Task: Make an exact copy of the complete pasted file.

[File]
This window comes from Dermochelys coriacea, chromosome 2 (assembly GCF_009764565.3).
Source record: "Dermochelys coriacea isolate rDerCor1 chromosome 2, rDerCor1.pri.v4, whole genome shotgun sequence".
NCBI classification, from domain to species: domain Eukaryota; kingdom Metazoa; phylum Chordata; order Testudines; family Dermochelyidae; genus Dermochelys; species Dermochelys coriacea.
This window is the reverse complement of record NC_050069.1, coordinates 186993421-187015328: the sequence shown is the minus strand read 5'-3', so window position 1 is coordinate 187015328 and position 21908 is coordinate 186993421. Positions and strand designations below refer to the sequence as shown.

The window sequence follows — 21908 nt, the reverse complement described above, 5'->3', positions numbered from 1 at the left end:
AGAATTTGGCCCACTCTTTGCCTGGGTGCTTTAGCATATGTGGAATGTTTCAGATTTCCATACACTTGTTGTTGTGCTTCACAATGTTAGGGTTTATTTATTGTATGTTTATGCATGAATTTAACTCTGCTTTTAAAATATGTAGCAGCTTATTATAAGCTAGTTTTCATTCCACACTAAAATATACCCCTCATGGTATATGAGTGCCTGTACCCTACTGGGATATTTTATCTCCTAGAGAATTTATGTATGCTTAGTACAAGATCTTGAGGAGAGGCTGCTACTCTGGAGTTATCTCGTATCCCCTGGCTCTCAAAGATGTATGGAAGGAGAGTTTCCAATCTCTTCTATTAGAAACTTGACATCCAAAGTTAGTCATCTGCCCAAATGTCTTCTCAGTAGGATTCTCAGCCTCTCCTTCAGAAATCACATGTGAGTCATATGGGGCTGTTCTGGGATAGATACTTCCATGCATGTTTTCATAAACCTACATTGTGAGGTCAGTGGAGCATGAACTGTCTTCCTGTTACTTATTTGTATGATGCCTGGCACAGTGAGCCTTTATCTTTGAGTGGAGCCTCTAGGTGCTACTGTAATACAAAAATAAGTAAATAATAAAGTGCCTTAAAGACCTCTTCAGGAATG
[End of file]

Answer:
This window comes from Dermochelys coriacea, chromosome 2 (assembly GCF_009764565.3).
Source record: "Dermochelys coriacea isolate rDerCor1 chromosome 2, rDerCor1.pri.v4, whole genome shotgun sequence".
NCBI classification, from domain to species: domain Eukaryota; kingdom Metazoa; phylum Chordata; order Testudines; family Dermochelyidae; genus Dermochelys; species Dermochelys coriacea.
This window is the reverse complement of record NC_050069.1, coordinates 186993421-187015328: the sequence shown is the minus strand read 5'-3', so window position 1 is coordinate 187015328 and position 21908 is coordinate 186993421. Positions and strand designations below refer to the sequence as shown.

The window sequence follows — 21908 nt, the reverse complement described above, 5'->3', positions numbered from 1 at the left end:
AGAATTTGGCCCACTCTTTGCCTGGGTGCTTTAGCATATGTGGAATGTTTCAGATTTCCATACACTTGTTGTTGTGCTTCACAATGTTAGGGTTTATTTATTGTATGTTTATGCATGAATTTAACTCTGCTTTTAAAATATGTAGCAGCTTATTATAAGCTAGTTTTCATTCCACACTAAAATATACCCCTCATGGTATATGAGTGCCTGTACCCTACTGGGATATTTTATCTCCTAGAGAATTTATGTATGCTTAGTACAAGATCTTGAGGAGAGGCTGCTACTCTGGAGTTATCTCGTATCCCCTGGCTCTCAAAGATGTATGGAAGGAGAGTTTCCAATCTCTTCTATTAGAAACTTGACATCCAAAGTTAGTCATCTGCCCAAATGTCTTCTCAGTAGGATTCTCAGCCTCTCCTTCAGAAATCACATGTGAGTCATATGGGGCTGTTCTGGGATAGATACTTCCATGCATGTTTTCATAAACCTACATTGTGAGGTCAGTGGAGCATGAACTGTCTTCCTGTTACTTATTTGTATGATGCCTGGCACAGTGAGCCTTTATCTTTGAGTGGAGCCTCTAGGTGCTACTGTAATACAAAAATAAGTAAATAATAAAGTGCCTTAAAGACCTCTTCAGGAATG